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Abstract Detail


Tomescu, Alexandru [1], Gensel, Patricia [2].

The Early Devonian Battery Point Formation of Quebec – a remarkable window on the rise of plant anatomical complexity.

First documented in the mid-1800s, the Emsian fossil assemblages of the Battery Point Formation have yielded a wealth of information on Early Devonian plants. Throughout the 19th and 20th centuries, most of this information came from compression fossils. Only five taxa where documented anatomically by the 2010s, when renewed focus on permineralized fossils of the Battery Point Formation – many of them collected by Francis Hueber – opened a window on the anatomy of Early Devonian plants that reveals previously unrecognized levels of diversity and complexity. As a result, the Battery Point Formation currently counts 12 anatomically-characterized taxa and at least 12 additional types with distinctive anatomy not yet described formally. Five other taxa recognized in the stratigraphically-equivalent Campbellton Formation bring the total to at least 29 anatomically-preserved plant types recognized in the broader tectono-stratigraphic area of the Gaspé Belt. These plants encompass a broad taxonomic range – rhyniopsids, zosterophylls, and euphyllophytes including some with complex actinosteles and different types of secondary growth. Compared to the two other prominent Early Devonian floras – in the slightly older Rhynie chert (Scotland; 11 anatomically-preserved taxa) and Posongchong Formation (China; four taxa with anatomical preservation) –, the Battery Point Formation stands out as the most anatomically-diverse Early Devonian flora worldwide. The Early Devonian plants of the Gaspé Belt inform multiple aspects of plant evolution. The diversity of euhyllophytes demonstrates diversification was well underway in this clade as early as 400 Ma ago, including the oldest anatomically-preserved representatives of some lineages. Early members of the radiatopsids and moniliformopsids inform phylogenetic relationships within their groups. Data on spore wall development in Psilophyton provide empirical support for hypotheses on the evolution of spore wall development in euphyllophytes. A Psilophyton-type plant offers an early glimpse of the evolution of plant-herbivore interactions, suggesting a previously unrecognized level of specialization by Emsian time. Another euphyllophyte exhibits anatomy relevant to discussions on the evolution of pith. The varied plant types demonstrate diverse lineages exploring multiple dimensions of anatomical morphospace and inform evo-devo approaches to morphological evolution. The diversity of actinosteles fits an ‘early high disparity’ macroevolutionary pattern and suggests a biphasic rise in disparity among euphyllophytes (first anatomy, later morphology). Periderm-type development as wound response is present in two types of tissue. Plants exhibiting distinct modes of secondary growth illustrate a mosaic pattern of deployment of discrete developmental processes, consistent with modular assembly of the regulatory toolkit for secondary growth.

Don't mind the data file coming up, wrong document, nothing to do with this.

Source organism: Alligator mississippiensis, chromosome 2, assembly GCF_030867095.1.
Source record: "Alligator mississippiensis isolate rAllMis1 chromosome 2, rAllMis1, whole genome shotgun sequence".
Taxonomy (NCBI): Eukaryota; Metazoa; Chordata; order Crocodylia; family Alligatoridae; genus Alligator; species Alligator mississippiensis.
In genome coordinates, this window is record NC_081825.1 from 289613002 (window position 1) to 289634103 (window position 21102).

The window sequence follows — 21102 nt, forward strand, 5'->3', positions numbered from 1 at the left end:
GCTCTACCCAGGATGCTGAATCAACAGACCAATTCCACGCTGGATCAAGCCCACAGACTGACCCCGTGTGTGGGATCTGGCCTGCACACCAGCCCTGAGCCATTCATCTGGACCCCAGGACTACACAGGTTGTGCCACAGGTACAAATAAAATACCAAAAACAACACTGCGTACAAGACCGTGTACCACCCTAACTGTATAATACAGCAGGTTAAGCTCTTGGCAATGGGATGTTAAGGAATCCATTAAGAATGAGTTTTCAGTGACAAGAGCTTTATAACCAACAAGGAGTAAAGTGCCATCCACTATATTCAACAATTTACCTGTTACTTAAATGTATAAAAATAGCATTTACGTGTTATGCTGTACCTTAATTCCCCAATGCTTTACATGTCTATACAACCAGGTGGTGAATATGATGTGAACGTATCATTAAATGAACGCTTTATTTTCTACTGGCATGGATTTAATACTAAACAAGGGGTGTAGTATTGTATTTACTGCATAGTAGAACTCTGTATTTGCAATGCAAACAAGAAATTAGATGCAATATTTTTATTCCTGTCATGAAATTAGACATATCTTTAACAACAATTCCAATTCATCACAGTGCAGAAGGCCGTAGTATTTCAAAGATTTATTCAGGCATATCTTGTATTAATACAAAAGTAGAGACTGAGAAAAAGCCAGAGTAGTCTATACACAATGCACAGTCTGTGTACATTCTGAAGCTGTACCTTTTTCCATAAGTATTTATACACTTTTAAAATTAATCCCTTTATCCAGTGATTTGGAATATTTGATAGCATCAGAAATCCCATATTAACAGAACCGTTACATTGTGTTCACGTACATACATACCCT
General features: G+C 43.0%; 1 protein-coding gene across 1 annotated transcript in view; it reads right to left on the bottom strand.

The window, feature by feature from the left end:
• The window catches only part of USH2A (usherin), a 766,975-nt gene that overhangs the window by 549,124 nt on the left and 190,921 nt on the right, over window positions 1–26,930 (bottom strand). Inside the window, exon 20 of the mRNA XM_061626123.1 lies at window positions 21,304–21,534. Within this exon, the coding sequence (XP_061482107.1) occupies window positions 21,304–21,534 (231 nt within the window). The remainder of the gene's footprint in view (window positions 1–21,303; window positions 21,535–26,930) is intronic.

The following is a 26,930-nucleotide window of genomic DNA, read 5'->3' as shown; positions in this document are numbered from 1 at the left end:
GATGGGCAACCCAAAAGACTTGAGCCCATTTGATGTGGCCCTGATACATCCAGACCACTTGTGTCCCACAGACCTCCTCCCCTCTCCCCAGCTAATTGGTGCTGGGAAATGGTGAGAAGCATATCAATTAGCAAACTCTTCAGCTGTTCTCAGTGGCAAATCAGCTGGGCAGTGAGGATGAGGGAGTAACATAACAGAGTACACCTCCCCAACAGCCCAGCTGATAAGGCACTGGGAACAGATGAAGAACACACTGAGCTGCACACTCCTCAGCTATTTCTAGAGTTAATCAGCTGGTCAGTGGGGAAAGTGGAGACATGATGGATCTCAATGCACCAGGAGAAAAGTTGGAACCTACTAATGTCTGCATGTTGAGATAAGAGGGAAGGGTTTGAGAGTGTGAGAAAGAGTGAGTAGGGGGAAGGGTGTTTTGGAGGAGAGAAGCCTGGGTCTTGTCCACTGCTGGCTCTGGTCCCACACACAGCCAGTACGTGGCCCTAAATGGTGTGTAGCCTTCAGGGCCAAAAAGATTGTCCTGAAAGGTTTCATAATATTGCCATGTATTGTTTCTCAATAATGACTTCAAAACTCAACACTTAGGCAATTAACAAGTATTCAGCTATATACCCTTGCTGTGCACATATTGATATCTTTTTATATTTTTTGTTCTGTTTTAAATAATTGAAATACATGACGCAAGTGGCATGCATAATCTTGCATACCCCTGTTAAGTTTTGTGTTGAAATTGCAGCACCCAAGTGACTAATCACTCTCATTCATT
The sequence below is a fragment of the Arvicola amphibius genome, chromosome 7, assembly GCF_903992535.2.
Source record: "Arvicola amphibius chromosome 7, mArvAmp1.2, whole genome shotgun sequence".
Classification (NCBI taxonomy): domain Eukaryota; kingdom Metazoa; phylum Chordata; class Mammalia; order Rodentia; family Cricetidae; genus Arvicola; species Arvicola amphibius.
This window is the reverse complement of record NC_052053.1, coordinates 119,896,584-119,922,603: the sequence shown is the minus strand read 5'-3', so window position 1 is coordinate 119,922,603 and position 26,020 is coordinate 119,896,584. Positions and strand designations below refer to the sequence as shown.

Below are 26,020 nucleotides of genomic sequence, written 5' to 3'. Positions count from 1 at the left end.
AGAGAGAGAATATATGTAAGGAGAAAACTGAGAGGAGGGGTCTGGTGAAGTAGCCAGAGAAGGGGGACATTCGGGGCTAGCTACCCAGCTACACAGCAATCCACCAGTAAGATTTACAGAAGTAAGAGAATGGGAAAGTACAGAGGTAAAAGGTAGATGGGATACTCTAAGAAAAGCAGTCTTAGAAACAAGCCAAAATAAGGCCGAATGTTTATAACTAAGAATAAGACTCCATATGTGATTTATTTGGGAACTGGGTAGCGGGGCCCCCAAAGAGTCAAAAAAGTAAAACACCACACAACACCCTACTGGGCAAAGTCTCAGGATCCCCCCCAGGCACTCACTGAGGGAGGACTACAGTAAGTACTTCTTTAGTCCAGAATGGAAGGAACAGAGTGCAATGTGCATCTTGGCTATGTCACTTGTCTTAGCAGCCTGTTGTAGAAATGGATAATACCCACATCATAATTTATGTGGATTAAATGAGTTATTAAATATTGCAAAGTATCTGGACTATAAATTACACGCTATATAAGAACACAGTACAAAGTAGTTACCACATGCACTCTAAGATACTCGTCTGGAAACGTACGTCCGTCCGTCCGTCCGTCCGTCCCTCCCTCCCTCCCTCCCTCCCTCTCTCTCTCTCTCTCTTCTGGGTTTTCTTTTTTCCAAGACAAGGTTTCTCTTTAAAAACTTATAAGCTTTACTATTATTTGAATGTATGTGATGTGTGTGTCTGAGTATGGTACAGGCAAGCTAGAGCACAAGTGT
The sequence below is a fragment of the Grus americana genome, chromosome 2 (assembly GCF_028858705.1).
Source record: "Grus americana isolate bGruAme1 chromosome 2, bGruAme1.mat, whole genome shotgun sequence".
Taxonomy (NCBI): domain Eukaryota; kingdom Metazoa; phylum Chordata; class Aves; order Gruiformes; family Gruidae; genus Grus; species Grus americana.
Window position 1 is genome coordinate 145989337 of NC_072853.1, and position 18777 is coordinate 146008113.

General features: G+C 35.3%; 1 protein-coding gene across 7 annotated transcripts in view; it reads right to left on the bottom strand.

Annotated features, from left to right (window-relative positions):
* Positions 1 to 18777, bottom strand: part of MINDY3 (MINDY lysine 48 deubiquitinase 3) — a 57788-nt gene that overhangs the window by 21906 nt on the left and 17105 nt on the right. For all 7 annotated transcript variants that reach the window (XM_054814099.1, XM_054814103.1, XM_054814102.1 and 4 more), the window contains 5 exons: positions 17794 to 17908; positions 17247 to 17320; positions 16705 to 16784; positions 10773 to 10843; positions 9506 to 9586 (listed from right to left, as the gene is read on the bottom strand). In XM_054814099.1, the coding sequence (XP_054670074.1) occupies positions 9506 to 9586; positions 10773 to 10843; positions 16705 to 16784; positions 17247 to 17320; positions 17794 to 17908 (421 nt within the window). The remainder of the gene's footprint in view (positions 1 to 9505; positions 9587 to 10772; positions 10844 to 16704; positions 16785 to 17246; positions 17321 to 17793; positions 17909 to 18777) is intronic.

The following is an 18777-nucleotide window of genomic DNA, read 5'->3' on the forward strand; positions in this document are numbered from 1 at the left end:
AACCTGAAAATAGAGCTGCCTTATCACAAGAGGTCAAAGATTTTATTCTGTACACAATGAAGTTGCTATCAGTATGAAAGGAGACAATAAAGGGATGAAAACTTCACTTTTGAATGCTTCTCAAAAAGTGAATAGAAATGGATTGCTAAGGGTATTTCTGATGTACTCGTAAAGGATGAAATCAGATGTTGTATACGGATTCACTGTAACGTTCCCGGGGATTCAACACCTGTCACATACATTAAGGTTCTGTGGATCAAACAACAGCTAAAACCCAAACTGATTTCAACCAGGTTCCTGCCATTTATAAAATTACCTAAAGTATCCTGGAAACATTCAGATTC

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1 - Humboldt State University, Department Of Biological Sciences, 1 Harpst Street, Arcata, CA, 95521, United States
2 - University Of North Carolina, Department Of Biology, CB# 3280, Coker Hall, Chapel Hill, NC, 27599, United States

plant anatomy

Presentation Type: Oral Paper
Session: PL5, Paleobotany: Honoring Fran Hueber - Session III
Location: /
Date: Tuesday, July 20th, 2021
Time: 3:45 PM(EDT)
Number: PL5004
Abstract ID:981
Candidate for Awards:None

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